May is National Stroke Awareness Month as started on May 11, 1989 by President George Bush when he signed the Presidential Proclamation 5975. The mission of National Stroke Awareness Month is to educate the public on strokes through campaigns such as the FACES of Stroke.
A stroke occurs when a blood clot blocks an artery or a blood vessel breaks, interrupting the flow of blood to an area of the brain. Depending on where the blood flow is interrupted, brain cells are damaged and start to die causing the loss of abilities controlled by that area of the brain. Abilities include speech, movement and memory, and the damage varies depending on the severity of the stroke.
Stroke is the fourth leading cause of death in America and a leading cause of adult disability. What many people don’t realize is that up to 80% of strokes are preventable. There are several different types of strokes which you can read more about on the National Stroke Association website.
A key thing people need to be knowledgeable on is a Transient Ischemic Attack (TIA). This is an event where people experience stroke symptoms that last 24 hours or less. While most people are not left with permanent brain damage from a TIA, it’s important to see a doctor immediately as more than 40% of TIA victims will go on to have a stroke as early as 2 days after their TIA.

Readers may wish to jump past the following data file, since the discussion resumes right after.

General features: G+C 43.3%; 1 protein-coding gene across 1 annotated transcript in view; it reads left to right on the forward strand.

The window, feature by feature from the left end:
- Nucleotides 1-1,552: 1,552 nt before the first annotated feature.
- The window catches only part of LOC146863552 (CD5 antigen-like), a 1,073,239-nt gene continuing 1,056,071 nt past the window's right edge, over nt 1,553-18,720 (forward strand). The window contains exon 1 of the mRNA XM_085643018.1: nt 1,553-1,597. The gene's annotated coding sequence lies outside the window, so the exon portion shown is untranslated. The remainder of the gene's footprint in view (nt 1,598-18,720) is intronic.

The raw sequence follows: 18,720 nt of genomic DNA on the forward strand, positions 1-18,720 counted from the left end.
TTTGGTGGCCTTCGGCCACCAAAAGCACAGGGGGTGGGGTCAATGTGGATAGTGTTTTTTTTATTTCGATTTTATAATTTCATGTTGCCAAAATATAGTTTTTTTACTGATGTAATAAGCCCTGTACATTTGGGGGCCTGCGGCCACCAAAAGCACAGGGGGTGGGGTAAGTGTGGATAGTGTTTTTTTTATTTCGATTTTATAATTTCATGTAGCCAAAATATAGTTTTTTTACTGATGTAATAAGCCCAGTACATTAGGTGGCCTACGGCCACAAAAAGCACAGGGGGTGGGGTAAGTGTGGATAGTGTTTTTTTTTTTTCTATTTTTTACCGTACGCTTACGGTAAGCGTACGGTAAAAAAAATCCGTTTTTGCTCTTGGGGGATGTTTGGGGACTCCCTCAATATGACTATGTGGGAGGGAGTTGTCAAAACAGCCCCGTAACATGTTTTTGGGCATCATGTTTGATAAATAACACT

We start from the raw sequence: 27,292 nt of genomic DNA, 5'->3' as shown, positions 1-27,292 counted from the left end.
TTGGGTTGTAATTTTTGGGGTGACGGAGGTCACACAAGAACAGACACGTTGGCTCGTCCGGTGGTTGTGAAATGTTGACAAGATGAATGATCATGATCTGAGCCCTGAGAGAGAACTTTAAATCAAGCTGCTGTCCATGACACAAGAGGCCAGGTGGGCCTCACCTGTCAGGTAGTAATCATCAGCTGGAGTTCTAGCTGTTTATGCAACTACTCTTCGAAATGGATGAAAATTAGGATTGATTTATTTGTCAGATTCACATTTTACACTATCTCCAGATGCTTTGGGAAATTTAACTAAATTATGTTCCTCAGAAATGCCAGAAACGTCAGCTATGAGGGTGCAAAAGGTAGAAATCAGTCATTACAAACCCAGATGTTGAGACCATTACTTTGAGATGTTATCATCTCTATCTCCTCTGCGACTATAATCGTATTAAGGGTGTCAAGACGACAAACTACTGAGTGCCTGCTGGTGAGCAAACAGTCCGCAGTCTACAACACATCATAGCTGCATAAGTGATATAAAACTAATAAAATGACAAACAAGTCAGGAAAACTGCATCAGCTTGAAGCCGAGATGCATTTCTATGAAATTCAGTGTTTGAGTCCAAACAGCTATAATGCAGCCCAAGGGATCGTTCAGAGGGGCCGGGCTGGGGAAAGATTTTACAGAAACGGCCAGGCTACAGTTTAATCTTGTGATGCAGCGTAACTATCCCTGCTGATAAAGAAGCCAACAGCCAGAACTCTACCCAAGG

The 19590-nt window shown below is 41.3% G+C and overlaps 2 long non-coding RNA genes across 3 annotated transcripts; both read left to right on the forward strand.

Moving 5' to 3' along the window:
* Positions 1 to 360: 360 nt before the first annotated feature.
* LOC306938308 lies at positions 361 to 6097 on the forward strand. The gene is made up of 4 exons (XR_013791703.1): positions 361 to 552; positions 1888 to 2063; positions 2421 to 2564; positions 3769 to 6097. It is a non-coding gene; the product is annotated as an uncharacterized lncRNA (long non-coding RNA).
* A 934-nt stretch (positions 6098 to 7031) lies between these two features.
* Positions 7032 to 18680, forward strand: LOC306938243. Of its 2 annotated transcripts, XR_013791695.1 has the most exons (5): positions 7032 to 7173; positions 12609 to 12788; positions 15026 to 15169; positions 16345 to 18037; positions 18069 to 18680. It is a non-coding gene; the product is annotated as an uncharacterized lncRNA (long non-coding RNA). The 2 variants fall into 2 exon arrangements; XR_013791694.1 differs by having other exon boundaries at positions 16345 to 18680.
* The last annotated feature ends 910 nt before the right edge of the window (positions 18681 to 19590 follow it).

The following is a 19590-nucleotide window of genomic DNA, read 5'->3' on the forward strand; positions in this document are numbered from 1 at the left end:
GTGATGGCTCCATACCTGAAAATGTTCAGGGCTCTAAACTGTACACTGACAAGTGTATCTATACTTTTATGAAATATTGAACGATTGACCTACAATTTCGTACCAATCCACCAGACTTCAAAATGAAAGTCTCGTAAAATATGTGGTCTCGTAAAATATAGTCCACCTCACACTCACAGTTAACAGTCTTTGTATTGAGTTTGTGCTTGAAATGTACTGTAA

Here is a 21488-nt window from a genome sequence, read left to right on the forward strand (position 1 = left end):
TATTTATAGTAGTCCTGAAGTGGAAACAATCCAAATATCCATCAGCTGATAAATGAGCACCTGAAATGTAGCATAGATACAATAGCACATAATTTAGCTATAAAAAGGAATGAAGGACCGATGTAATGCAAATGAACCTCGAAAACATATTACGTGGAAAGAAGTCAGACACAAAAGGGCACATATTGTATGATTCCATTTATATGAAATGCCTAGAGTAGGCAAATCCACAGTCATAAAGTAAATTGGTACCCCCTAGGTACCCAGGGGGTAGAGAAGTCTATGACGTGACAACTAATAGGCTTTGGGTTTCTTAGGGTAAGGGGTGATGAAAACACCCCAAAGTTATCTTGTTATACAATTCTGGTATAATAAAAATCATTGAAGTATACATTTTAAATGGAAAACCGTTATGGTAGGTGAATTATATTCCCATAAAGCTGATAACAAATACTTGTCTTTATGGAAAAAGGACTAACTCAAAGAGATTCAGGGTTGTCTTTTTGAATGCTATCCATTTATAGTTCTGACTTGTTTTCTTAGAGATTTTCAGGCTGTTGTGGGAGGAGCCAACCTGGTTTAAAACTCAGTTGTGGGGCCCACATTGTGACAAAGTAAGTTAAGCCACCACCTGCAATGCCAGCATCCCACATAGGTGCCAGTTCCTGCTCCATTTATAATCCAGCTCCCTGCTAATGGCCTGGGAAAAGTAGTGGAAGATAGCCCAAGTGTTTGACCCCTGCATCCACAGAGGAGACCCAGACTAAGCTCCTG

The symptoms of a TIA and stroke are basically the same. Someone having a TIA or stroke may experience one or more of the following symptoms:
- Sudden numbness or weakness of the face, arm or leg, especially on one side of the body.
- Sudden confusion, trouble speaking or understanding.
- Sudden trouble seeing in one or both eyes.
- Sudden trouble walking, dizziness loss of balance or coordination.
What do you do if you suspect someone is having a stroke? The National Stroke Association outline four steps to follow to determine whether they could be having a stroke or not with Act FAST. What is Act FAST?
- Face: Ask the person to smile. Does one side of the face droop?
- Arms: Ask the person to raise both arms. Does one arm drift downward?
- Speech: Ask the person to repeat a simple phrase. Is their speech slurred or strange?
- Time: If you observe any of these signs, call 9-1-1 immediately.
Stroke symptoms include:
- SUDDEN numbness or weakness of face, arm or leg – especially on one side of the body.
- SUDDEN confusion, trouble speaking or understanding.
- SUDDEN trouble seeing in one or both eyes.
- SUDDEN trouble walking, dizziness, loss of balance or coordination.
- SUDDEN severe headache with no known cause.
In 2010, Saline Memorial Hospital (SMH) joined the Arkansas SAVES (Stroke Assistance Through Virtual Emergency Support) program, which links rural hospitals to stroke specialists at UAMS and Sparks Health System in Fort Smith via live, two-way video 24-hours a day.
This partnership ensures immediate neurologic care for all patients coming in through the SMH Emergency Department. Each patient showing signs and symptoms of stroke is assessed to determine if they are a candidate for tPA. tPA is a drug called tissue plasminogen activator which works by dissolving blood clots and restoring blood flow. tPA can greatly increase a patient’s chances of recovery.